The ships return to the use of aluminium and appear to be understaffed or "optimally manned", which does not give much confidence as to the survivability of the vessels. The cook/cleaner/medic/other etc. had to race out the kitchen to do a foreign object sweep for a helicopter take off, the vessels are supposed to be fast multiple role vessels but only have the crew for single actions at once.
Though the vessels are very fast and maneuverable the USS Independence was noted as being very unstable due to its trimaran design, the vessel then set off doing a lot of helicopter and underwater vehicle launches which looked like they required a stable platform, the underwater vehicle (especially when combined with water pump propulsion) was a disaster and broke down multiple times and had the most unhelpful deployment and capture mechanism you could imagine. Then the USS Independence had a breakdown of a hydraulic hose (fire concerns in the aluminium hull) causing more issues.
Both vessels appear to be woefully under armed, one 57 mm cannon and a helicopter, the combat module to be tested added ... wait for it ... two 30 mm cannon! They both promptly broke down.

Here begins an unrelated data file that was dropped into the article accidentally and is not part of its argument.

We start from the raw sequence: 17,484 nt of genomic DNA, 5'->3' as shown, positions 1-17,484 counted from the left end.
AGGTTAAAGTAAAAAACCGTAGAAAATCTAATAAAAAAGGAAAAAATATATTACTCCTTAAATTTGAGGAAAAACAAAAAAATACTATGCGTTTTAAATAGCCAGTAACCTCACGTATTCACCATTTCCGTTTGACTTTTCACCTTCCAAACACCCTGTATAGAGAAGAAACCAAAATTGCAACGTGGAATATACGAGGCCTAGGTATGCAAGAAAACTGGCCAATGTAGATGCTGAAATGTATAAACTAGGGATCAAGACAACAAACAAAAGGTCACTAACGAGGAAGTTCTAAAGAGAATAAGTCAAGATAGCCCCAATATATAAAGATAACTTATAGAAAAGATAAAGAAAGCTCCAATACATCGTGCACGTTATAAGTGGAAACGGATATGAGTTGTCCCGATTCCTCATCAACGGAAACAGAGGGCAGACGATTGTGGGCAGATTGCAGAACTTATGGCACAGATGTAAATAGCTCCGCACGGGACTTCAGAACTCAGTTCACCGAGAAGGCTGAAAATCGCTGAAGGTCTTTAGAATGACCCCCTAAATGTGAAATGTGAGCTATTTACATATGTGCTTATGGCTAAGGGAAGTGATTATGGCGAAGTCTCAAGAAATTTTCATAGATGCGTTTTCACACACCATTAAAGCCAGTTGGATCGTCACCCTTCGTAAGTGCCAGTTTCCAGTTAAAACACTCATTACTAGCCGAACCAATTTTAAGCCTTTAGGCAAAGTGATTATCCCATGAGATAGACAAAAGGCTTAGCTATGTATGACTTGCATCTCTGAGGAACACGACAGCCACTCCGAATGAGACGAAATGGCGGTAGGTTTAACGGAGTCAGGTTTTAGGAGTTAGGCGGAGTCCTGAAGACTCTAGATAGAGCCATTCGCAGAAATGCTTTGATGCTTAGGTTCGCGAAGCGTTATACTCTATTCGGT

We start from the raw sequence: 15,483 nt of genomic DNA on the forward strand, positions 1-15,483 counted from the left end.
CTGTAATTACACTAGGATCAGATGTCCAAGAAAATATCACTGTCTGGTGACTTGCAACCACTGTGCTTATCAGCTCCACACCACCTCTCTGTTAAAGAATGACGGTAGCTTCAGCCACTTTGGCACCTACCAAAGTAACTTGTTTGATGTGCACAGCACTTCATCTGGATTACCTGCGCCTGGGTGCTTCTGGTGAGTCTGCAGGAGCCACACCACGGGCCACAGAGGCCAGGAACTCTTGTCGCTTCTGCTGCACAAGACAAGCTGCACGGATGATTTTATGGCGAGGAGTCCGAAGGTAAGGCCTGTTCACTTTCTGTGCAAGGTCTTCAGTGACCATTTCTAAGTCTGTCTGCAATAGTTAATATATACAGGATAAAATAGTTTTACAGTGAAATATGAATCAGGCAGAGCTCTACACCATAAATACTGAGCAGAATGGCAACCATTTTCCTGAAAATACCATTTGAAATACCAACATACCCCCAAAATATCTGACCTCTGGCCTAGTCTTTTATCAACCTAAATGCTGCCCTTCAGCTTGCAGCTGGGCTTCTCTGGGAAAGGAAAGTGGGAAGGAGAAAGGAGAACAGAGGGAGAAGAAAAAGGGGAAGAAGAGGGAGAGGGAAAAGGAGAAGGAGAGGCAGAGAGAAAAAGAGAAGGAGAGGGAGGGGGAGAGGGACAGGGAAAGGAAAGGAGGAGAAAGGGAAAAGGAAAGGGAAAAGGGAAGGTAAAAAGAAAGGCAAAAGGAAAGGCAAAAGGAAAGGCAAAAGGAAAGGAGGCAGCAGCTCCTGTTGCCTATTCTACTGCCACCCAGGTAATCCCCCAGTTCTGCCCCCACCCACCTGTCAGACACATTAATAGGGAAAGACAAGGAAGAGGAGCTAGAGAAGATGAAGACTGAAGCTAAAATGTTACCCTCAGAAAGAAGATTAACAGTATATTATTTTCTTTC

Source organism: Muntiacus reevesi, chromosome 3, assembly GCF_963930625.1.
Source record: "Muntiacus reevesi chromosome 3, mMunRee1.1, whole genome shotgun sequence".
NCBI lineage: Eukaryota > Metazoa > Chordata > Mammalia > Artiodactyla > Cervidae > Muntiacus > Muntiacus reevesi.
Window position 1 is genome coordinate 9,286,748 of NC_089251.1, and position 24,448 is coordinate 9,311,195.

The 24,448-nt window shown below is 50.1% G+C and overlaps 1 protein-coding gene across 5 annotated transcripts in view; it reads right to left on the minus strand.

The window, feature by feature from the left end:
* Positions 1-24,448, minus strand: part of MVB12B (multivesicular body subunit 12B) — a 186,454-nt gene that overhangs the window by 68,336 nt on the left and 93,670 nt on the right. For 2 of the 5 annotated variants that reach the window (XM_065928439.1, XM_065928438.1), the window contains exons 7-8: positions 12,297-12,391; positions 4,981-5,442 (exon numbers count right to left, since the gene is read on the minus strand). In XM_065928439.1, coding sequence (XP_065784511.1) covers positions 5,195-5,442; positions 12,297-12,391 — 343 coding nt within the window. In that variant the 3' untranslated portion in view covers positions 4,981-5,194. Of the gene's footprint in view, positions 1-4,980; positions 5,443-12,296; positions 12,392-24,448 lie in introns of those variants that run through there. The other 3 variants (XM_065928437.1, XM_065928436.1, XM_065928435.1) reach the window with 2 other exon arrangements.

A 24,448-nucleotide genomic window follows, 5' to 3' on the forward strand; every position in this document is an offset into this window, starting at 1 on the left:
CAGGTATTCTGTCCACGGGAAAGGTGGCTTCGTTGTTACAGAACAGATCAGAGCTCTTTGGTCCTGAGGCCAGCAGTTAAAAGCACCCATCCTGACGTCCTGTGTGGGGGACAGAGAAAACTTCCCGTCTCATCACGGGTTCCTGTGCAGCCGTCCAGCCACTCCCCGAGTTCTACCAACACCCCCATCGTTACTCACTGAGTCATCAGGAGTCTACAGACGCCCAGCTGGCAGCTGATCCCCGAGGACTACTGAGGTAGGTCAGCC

While the cannons on USS Freedom did eventually get going the sensors on the vessels seem paltry, spotted the enemy force at 8 miles and engaged at less than two, you do wonder how realistic that would be against a ship armed with more than just RPG and a machine gun. The ships new 30 mm cannon seemed outclassed by the original 57 mm gun mount which makes you wonder what they bring to the party in the first place? Where are the Griffin missiles, a paltry naval missile (5.5 km range) but at least a missile.
You can see the documentary on youtube.
One thing that came though though was the enthusiasm and dedication of the captains and crew, beset by problems you really felt sorry for them by the end of the documentary, if only they had better ships?